Straddling the line between sombre and lighthearted, DANCING BEAR is a powerful and intimate piece

The cast of DANCING BEAR. Photo Credit: Matt Tullett

The cast of DANCING BEAR. Photo Credit: Matt Tullett

Straddling the line between sombre and lighthearted, DANCING BEAR is a powerful and intimate piece

“Life is too serious to be taken seriously.” You might expect more comedy from a play that apparently takes this approach but aside from a few humorous lines, this show is anything but comedic. It straddles the line between sombre and lighthearted, and shifts between songs, surrealism, dance, spoken word, monologues and direct addresses to the audience.

The piece is mostly focused on the idea of LGBT+ growing up with religion, and coming to terms with themselves and their faith. It also tackles the issues of living as a LGBT+ person in previous years and today’s society. This is a powerful and intimate piece of theatre with as many heartbreaking stories as there are heartwarming.

Because of the intimate style of this show, the Palace Theatre felt a little too big for this performance. It would probably have been more suited to a space in the Lowry, the Royal Exchange or HOME, but the nature of this performance just wasn’t grand enough to fill the massive space that is the Palace. However, as director and creator Jamie Fletcher stated in the post show discussion, it’s rare to see LGBT+ performances in a theatre of this calibre, so that is both significant and commendable.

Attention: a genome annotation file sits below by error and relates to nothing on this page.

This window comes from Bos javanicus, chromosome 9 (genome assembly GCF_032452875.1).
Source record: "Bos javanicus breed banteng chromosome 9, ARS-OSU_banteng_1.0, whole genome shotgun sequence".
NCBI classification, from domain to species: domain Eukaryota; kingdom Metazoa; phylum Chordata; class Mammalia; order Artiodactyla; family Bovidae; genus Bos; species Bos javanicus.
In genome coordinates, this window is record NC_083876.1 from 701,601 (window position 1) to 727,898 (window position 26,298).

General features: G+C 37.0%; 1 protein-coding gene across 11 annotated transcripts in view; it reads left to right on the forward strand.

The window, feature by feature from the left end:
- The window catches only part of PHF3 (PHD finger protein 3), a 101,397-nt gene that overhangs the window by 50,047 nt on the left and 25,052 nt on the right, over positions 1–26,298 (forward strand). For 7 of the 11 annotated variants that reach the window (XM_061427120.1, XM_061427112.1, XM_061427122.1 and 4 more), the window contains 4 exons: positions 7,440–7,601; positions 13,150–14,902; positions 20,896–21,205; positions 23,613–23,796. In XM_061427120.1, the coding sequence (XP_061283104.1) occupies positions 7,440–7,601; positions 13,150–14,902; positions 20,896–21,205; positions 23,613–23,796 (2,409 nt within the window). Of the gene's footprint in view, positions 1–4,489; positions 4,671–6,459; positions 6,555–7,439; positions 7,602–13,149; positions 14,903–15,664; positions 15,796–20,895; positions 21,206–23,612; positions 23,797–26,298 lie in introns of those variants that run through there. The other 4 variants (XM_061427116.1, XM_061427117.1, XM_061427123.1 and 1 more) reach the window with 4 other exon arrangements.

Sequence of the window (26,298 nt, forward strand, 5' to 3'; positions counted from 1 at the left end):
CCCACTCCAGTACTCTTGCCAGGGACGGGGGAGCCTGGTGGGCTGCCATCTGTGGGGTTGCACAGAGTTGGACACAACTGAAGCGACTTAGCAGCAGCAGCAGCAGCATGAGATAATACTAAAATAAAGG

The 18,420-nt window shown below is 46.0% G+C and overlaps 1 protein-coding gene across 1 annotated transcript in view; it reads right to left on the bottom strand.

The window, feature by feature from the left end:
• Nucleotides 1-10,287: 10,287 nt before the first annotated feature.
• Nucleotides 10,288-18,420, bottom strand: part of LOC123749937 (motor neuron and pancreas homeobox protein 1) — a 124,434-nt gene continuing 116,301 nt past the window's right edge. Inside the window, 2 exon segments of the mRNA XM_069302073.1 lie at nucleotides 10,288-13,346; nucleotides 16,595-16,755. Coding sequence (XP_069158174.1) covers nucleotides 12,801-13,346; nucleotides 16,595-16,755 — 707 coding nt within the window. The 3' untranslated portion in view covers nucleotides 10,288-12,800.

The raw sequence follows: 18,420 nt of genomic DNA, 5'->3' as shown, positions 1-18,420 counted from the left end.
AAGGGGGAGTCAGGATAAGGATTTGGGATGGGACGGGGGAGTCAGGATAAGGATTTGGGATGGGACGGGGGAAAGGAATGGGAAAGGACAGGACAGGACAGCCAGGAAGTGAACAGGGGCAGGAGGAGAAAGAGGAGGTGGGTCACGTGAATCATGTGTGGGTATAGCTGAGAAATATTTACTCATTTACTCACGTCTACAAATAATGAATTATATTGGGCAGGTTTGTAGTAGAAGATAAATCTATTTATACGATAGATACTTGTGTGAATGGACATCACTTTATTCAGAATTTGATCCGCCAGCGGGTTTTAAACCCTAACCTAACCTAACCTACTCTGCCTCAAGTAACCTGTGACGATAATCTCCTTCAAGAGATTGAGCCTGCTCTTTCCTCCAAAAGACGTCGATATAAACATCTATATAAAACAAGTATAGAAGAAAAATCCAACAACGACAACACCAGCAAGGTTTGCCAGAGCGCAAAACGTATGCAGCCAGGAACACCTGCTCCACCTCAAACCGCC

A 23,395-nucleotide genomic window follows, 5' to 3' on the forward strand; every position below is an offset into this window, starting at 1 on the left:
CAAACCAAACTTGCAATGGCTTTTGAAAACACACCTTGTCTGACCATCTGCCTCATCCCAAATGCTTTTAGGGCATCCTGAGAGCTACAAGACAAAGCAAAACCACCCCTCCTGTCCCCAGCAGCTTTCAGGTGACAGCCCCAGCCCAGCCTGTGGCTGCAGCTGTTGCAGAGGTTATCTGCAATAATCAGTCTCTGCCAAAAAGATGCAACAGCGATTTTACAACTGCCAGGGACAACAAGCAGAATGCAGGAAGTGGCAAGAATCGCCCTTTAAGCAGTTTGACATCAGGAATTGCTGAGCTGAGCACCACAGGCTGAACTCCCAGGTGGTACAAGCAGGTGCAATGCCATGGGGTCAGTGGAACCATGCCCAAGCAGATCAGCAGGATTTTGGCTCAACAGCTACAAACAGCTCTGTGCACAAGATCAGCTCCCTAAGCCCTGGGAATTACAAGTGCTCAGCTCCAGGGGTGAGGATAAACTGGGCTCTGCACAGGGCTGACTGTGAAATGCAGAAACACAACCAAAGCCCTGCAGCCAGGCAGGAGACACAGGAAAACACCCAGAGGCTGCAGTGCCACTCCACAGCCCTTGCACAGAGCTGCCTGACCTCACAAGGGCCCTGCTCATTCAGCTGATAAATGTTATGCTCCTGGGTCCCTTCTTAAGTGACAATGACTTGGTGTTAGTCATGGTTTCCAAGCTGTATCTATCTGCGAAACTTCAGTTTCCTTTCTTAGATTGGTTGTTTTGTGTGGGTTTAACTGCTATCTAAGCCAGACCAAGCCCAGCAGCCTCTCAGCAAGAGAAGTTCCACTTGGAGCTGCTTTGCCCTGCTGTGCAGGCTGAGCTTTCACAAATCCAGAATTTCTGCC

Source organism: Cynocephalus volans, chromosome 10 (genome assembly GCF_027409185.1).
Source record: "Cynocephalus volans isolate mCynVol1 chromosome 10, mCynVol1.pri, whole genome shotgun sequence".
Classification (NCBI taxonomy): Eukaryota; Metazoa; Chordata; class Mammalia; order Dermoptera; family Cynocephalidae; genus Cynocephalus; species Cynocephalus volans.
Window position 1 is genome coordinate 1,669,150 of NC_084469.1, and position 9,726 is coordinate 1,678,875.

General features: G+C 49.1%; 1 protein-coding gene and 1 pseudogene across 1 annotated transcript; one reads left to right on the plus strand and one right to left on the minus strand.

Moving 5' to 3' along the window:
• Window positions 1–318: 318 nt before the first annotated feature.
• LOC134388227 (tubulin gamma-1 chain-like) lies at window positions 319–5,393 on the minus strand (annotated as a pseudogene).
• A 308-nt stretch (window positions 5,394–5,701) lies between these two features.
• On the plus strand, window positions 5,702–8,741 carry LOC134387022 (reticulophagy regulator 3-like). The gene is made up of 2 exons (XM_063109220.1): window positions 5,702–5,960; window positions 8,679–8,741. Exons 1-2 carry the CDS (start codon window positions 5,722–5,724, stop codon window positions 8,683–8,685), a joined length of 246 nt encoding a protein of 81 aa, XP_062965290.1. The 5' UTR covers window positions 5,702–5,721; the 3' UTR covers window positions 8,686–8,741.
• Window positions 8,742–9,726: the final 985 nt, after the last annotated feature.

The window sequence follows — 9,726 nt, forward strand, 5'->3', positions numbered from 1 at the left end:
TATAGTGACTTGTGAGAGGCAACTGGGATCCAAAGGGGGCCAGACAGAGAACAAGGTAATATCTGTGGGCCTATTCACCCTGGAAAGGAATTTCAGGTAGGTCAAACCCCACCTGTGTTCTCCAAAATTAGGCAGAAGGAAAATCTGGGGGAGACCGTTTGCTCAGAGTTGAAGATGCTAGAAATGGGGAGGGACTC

The show also has a number of songs, which are all fantastic as stand alone tunes and lyrics, but when paired with the beautiful singers, harmonies, incredible onstage band and poignant contemporary dance routines, creates a particularly powerful experience.

A particular mention should be given to Musical Director, Ric Neale, who is also an onstage musician and member of the chorus. It is so rare to see someone so obviously having the time of their life performing and it was incredibly enjoyable to watch. Other notable performances come from the aforementioned Jamie Fletcher, Beccy Owen, who also wrote the script, and Owen Farrow, best known by his drag persona Divina De Campo. Owen gives an especially emotional retelling of his experiences. It is both shocking and moving, and it is refreshing to see LGBT+ performers onstage portraying themselves and sharing their own experiences.

The issues the show tackles are not only relatable to members of the LGBT+ community, but also provides new perspectives and insights for people who may not have as much experience with this community. The show recommends itself to everyone, from existing LGBT+, to members of religious groups trying to become more accepting of LGBT+. As a result, this show has something for everybody, and is highly recommended.

(4 / 5)

DANCING BEAR was performed at the Palace Theatre, Manchester on 6 and 7 February as part of Queer Contact Festival

About Lucy Moore

Lucy is a nineteen-year-old aspiring actress from Glossop. She is currently studying Music Theatre at the University Of Central Lancashire and hopes to move onto a career in performance. She also has interests in reading, writing and music.